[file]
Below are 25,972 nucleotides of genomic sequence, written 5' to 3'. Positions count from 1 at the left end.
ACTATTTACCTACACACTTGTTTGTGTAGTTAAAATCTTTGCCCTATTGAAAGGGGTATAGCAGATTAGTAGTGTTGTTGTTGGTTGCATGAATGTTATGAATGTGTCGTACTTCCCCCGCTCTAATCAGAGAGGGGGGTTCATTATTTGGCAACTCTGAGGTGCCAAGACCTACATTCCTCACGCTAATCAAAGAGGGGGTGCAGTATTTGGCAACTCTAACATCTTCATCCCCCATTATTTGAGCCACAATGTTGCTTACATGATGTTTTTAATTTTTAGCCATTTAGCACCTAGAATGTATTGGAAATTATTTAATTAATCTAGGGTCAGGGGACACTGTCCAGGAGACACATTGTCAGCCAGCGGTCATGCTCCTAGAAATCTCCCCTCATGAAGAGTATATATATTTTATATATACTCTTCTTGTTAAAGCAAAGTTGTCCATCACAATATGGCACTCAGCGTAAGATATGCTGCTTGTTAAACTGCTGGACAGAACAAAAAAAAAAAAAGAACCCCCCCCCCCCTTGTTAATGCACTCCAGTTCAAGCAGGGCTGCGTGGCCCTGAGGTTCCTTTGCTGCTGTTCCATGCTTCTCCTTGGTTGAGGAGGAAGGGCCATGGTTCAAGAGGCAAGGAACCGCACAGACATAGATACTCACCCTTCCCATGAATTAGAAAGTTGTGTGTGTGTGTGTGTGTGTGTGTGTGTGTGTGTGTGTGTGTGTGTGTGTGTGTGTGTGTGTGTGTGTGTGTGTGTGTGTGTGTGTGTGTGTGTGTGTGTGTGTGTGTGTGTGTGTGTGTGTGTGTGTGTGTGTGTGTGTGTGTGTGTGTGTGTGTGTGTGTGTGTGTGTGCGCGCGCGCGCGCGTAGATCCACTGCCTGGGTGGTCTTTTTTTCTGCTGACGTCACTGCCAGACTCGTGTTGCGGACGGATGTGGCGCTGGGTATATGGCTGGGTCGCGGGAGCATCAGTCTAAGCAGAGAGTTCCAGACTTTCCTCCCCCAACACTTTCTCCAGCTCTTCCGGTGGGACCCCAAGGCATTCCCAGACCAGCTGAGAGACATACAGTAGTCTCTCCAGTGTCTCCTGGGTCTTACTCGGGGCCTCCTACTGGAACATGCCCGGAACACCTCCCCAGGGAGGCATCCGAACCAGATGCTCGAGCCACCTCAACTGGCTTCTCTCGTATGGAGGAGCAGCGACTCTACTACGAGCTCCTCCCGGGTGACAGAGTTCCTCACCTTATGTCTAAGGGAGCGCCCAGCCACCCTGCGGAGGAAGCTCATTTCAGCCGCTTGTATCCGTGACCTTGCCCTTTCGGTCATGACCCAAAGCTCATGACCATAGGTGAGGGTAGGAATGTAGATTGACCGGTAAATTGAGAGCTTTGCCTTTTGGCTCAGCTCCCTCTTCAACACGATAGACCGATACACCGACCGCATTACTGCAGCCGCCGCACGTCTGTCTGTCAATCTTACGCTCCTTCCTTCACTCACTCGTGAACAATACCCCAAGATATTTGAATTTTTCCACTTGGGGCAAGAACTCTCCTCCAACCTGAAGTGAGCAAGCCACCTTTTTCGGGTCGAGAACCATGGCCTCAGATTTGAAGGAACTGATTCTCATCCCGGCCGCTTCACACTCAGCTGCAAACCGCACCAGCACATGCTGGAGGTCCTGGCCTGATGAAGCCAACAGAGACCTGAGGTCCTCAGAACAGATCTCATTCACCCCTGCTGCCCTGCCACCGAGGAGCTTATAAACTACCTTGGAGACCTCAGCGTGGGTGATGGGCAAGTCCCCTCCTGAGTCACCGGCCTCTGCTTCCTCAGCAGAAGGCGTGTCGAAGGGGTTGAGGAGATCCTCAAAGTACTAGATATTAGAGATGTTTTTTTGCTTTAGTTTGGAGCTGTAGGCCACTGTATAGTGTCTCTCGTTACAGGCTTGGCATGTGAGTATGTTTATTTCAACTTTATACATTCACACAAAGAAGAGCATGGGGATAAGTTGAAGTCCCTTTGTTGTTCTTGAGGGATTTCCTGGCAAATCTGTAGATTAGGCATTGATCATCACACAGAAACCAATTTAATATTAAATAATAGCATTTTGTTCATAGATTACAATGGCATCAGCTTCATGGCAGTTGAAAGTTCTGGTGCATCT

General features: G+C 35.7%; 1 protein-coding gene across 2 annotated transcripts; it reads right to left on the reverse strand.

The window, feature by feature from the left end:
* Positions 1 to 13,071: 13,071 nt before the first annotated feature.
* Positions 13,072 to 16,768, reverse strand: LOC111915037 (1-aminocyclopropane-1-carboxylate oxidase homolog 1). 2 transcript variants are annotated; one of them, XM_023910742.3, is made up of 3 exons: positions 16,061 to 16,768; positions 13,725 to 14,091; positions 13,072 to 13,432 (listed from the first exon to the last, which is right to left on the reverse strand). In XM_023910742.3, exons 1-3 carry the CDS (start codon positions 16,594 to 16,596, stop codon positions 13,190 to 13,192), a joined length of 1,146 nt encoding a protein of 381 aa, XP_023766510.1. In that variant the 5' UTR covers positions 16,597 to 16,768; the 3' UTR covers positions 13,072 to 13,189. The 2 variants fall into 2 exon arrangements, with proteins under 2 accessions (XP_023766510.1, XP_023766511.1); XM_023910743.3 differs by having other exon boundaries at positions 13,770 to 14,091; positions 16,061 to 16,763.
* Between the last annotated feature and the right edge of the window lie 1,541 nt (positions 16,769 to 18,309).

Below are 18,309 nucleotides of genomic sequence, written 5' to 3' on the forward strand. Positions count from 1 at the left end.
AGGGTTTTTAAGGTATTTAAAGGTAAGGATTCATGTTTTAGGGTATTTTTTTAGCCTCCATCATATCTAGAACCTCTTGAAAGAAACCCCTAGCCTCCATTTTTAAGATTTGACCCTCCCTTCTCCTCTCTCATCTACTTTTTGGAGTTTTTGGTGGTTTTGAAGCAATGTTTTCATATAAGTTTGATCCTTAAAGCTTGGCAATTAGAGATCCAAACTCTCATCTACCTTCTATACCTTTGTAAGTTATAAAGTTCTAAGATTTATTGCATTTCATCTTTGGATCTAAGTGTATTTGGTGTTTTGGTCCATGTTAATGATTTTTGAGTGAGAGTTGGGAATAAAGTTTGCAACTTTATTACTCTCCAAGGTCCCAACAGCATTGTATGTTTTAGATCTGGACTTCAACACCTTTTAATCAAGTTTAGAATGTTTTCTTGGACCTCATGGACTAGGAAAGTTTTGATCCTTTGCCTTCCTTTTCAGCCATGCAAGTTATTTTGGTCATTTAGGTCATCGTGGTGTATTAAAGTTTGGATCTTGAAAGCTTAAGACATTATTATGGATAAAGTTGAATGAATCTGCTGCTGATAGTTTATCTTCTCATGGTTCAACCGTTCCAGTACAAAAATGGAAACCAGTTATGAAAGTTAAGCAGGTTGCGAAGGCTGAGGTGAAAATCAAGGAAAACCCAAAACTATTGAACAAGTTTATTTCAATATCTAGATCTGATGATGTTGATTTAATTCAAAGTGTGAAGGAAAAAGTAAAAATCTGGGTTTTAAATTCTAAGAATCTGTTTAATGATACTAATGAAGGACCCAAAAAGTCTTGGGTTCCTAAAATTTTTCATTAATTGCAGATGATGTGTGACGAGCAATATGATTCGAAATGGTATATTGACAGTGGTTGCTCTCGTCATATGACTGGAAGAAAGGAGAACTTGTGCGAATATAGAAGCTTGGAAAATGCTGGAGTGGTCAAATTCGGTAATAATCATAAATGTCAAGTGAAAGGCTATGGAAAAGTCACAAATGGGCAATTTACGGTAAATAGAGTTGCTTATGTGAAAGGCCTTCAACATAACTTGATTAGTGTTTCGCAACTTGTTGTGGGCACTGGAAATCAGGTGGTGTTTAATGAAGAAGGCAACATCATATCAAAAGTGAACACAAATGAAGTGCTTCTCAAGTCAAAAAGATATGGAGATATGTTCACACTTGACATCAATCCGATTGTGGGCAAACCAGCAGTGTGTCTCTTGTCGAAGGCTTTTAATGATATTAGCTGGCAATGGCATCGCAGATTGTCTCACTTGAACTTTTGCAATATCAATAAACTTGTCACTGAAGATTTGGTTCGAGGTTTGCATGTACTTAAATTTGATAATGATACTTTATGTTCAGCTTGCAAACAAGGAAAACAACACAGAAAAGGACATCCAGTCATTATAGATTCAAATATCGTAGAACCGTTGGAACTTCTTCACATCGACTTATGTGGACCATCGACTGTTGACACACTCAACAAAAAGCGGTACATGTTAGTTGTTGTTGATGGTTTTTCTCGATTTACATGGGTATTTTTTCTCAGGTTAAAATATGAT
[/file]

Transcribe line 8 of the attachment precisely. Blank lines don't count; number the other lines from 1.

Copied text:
Below are 18,309 nucleotides of genomic sequence, written 5' to 3' on the forward strand. Positions count from 1 at the left end.